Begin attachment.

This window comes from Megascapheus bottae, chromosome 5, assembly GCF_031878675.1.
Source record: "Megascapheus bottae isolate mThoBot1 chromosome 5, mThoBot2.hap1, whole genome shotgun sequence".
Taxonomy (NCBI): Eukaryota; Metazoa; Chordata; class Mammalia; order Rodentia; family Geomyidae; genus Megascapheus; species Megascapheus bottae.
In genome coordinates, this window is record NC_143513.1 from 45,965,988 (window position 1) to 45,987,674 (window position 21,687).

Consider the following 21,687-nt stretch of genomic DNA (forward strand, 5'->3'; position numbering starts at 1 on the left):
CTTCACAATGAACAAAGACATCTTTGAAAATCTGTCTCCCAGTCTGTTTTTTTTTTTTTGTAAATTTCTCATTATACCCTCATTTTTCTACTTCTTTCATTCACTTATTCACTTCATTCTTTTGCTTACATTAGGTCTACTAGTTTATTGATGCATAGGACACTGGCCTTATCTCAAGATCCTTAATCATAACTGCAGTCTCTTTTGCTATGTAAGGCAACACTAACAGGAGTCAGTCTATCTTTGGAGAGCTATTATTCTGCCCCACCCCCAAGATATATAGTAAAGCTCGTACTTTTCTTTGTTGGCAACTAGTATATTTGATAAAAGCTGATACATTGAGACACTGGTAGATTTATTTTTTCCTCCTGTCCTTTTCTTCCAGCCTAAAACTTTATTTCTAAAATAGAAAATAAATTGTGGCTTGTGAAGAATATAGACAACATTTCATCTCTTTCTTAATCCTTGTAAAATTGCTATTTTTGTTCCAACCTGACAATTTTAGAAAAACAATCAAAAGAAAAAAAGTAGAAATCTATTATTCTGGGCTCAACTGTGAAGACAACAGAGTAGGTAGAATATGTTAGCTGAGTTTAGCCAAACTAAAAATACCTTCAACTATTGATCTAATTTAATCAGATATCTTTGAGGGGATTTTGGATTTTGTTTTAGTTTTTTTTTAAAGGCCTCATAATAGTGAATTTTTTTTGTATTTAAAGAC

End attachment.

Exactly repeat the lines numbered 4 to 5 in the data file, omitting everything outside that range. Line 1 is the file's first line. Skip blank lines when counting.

In genome coordinates, this window is record NC_143513.1 from 45,965,988 (window position 1) to 45,987,674 (window position 21,687).

Consider the following 21,687-nt stretch of genomic DNA (forward strand, 5'->3'; position numbering starts at 1 on the left):